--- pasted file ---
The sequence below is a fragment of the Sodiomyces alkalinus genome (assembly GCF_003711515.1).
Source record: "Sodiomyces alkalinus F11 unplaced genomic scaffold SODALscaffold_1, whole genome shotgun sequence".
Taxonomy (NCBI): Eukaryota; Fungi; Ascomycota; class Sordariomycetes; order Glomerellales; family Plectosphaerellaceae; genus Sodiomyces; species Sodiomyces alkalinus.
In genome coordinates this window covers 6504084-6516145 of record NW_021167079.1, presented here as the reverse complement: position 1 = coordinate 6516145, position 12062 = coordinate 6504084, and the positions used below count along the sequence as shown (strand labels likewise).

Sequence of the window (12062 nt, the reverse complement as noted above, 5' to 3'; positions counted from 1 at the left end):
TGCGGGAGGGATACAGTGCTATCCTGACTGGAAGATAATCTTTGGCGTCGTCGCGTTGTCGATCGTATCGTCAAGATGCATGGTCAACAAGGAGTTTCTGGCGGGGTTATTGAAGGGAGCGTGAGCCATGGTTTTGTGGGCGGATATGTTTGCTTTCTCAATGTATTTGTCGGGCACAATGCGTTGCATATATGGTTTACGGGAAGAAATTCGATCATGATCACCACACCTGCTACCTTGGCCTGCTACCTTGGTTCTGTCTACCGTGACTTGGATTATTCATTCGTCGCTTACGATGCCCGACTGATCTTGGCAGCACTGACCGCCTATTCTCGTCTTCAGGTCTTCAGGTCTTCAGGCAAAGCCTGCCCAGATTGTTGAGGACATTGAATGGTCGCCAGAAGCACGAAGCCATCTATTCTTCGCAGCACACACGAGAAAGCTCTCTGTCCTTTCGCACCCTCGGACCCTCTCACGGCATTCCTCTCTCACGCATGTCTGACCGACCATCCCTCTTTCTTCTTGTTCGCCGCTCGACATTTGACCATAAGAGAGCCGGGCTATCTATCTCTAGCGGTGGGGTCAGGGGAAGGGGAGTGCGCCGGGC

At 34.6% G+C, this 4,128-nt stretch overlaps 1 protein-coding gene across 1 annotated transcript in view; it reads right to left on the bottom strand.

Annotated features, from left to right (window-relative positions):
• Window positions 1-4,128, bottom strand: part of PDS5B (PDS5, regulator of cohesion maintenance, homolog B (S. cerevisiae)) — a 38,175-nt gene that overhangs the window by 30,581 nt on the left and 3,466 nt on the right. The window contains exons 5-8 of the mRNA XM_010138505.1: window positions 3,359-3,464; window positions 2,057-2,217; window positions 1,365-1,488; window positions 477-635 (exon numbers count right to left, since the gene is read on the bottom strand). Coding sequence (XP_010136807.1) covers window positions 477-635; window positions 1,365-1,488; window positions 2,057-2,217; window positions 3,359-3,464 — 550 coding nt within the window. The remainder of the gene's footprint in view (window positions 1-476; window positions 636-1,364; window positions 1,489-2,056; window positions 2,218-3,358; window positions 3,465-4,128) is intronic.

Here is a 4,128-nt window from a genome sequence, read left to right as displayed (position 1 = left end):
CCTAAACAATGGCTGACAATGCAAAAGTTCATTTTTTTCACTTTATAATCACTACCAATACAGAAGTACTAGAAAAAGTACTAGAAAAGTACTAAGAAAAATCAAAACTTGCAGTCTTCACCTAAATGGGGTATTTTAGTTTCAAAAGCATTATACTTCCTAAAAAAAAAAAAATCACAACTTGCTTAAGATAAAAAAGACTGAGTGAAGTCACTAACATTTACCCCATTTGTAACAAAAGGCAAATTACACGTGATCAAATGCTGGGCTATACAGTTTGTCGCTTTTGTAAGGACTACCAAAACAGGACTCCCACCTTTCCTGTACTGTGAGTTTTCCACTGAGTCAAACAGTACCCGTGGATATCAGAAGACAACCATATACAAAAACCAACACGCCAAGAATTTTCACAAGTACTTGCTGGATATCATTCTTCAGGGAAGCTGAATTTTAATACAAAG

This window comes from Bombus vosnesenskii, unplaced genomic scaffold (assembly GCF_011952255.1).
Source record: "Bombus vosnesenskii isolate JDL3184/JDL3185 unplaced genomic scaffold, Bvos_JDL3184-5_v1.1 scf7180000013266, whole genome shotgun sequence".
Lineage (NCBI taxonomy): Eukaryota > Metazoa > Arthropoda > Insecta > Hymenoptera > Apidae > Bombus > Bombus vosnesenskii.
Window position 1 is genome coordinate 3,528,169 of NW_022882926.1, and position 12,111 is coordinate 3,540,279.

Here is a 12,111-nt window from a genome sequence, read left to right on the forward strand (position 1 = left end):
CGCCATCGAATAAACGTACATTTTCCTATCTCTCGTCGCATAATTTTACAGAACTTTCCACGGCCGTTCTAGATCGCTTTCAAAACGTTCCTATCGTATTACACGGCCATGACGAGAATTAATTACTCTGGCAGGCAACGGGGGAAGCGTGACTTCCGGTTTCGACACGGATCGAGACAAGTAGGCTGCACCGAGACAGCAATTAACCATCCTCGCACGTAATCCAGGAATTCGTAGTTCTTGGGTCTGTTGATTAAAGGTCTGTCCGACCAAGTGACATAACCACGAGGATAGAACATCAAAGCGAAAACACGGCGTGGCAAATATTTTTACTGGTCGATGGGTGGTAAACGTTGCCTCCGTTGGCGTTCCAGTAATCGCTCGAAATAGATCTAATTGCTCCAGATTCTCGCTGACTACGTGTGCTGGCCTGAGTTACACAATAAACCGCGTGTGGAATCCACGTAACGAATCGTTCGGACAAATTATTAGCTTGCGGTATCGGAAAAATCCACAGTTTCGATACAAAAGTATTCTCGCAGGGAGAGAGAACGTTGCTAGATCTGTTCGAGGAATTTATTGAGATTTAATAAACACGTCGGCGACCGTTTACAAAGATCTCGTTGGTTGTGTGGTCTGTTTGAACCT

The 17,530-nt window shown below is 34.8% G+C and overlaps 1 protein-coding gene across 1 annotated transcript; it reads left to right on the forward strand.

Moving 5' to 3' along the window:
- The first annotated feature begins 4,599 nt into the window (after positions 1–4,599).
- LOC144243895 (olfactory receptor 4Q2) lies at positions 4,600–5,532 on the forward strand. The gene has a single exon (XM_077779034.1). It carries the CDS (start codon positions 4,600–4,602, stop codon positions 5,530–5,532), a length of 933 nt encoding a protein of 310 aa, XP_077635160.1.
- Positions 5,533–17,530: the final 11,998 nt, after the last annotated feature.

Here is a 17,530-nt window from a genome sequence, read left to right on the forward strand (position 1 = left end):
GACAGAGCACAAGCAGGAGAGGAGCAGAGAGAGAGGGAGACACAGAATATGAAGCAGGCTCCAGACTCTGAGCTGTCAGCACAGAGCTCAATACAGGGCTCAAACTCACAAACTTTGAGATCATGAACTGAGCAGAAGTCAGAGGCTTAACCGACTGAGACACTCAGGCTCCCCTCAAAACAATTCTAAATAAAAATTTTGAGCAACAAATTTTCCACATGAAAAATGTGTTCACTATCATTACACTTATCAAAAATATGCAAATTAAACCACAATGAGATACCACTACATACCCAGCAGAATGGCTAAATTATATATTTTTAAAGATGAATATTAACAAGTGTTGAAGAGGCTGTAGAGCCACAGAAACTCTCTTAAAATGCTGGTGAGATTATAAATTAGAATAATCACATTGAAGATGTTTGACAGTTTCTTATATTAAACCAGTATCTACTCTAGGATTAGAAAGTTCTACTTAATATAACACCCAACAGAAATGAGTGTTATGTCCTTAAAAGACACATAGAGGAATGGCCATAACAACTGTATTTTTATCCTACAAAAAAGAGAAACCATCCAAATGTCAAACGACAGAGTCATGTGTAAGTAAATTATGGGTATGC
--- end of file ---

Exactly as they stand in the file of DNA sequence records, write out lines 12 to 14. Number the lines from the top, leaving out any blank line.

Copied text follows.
This window comes from Bombus vosnesenskii, unplaced genomic scaffold (assembly GCF_011952255.1).
Source record: "Bombus vosnesenskii isolate JDL3184/JDL3185 unplaced genomic scaffold, Bvos_JDL3184-5_v1.1 scf7180000013266, whole genome shotgun sequence".
Lineage (NCBI taxonomy): Eukaryota > Metazoa > Arthropoda > Insecta > Hymenoptera > Apidae > Bombus > Bombus vosnesenskii.